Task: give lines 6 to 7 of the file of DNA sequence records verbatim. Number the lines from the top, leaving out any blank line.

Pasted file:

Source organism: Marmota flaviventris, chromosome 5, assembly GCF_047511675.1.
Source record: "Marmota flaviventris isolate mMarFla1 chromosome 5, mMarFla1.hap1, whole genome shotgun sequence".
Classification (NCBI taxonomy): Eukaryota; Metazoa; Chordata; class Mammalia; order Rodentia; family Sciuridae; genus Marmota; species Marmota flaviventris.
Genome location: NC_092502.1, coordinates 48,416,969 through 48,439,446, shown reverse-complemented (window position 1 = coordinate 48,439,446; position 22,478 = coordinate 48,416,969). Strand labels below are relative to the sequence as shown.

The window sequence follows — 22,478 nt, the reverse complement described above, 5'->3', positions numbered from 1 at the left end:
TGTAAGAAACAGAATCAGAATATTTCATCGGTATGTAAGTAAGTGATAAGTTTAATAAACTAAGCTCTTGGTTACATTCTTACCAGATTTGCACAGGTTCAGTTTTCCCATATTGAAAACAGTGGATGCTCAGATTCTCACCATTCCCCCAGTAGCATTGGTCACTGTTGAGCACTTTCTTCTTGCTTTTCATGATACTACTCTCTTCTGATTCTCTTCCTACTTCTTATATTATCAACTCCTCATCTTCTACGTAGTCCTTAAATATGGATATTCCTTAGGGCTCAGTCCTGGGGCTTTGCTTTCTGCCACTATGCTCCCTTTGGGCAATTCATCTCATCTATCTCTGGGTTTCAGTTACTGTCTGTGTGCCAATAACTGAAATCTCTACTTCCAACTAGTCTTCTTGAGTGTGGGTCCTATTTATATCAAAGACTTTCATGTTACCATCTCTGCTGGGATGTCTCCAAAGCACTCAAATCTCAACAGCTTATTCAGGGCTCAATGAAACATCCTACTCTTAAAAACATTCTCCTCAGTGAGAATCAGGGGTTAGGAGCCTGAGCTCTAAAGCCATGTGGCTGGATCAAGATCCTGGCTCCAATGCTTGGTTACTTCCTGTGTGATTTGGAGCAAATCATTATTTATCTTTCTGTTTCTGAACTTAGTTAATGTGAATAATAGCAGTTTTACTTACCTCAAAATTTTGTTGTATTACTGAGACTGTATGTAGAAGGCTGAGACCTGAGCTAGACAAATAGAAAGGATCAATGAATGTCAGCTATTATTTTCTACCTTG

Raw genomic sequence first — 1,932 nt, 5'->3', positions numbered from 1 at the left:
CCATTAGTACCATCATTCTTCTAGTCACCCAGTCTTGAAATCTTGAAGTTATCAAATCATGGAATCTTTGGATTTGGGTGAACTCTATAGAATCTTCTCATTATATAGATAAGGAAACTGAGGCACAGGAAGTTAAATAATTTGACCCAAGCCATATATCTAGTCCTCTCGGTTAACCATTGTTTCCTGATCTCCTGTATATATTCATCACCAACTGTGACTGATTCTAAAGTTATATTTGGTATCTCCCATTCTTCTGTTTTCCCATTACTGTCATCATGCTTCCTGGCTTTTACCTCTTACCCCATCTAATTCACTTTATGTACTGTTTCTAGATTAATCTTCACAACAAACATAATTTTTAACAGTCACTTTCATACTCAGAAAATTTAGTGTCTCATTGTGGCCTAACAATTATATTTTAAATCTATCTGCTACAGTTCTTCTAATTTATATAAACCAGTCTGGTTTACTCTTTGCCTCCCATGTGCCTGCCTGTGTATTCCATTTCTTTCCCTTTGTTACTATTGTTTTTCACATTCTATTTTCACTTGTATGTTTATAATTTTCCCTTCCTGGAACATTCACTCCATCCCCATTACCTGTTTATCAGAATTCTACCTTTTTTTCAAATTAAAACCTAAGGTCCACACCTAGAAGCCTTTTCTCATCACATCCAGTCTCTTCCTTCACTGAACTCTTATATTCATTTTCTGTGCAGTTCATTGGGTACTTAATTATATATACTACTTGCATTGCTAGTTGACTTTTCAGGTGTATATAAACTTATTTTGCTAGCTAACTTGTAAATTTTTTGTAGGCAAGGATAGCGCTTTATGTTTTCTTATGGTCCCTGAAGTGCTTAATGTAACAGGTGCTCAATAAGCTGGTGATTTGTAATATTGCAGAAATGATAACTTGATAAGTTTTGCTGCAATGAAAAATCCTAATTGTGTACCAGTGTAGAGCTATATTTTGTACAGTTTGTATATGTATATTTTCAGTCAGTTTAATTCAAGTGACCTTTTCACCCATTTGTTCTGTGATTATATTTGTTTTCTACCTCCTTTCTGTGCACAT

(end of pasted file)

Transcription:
TGTAAGAAACAGAATCAGAATATTTCATCGGTATGTAAGTAAGTGATAAGTTTAATAAACTAAGCTCTTGGTTACATTCTTACCAGATTTGCACAGGTTCAGTTTTCCCATATTGAAAACAGTGGATGCTCAGATTCTCACCATTCCCCCAGTAGCATTGGTCACTGTTGAGCACTTTCTTCTTGCTTTTCATGATACTACTCTCTTCTGATTCTCTTCCTACTTCTTATATTATCAACTCCTCATCTTCTACGTAGTCCTTAAATATGGATATTCCTTAGGGCTCAGTCCTGGGGCTTTGCTTTCTGCCACTATGCTCCCTTTGGGCAATTCATCTCATCTATCTCTGGGTTTCAGTTACTGTCTGTGTGCCAATAACTGAAATCTCTACTTCCAACTAGTCTTCTTGAGTGTGGGTCCTATTTATATCAAAGACTTTCATGTTACCATCTCTGCTGGGATGTCTCCAAAGCACTCAAATCTCAACAGCTTATTCAGGGCTCAATGAAACATCCTACTCTTAAAAACATTCTCCTCAGTGAGAATCAGGGGTTAGGAGCCTGAGCTCTAAAGCCATGTGGCTGGATCAAGATCCTGGCTCCAATGCTTGGTTACTTCCTGTGTGATTTGGAGCAAATCATTATTTATCTTTCTGTTTCTGAACTTAGTTAATGTGAATAATAGCAGTTTTACTTACCTCAAAATTTTGTTGTATTACTGAGACTGTATGTAGAAGGCTGAGACCTGAGCTAGACAAATAGAAAGGATCAATGAATGTCAGCTATTATTTTCTACCTTG

Raw genomic sequence first — 1,932 nt, 5'->3', positions numbered from 1 at the left: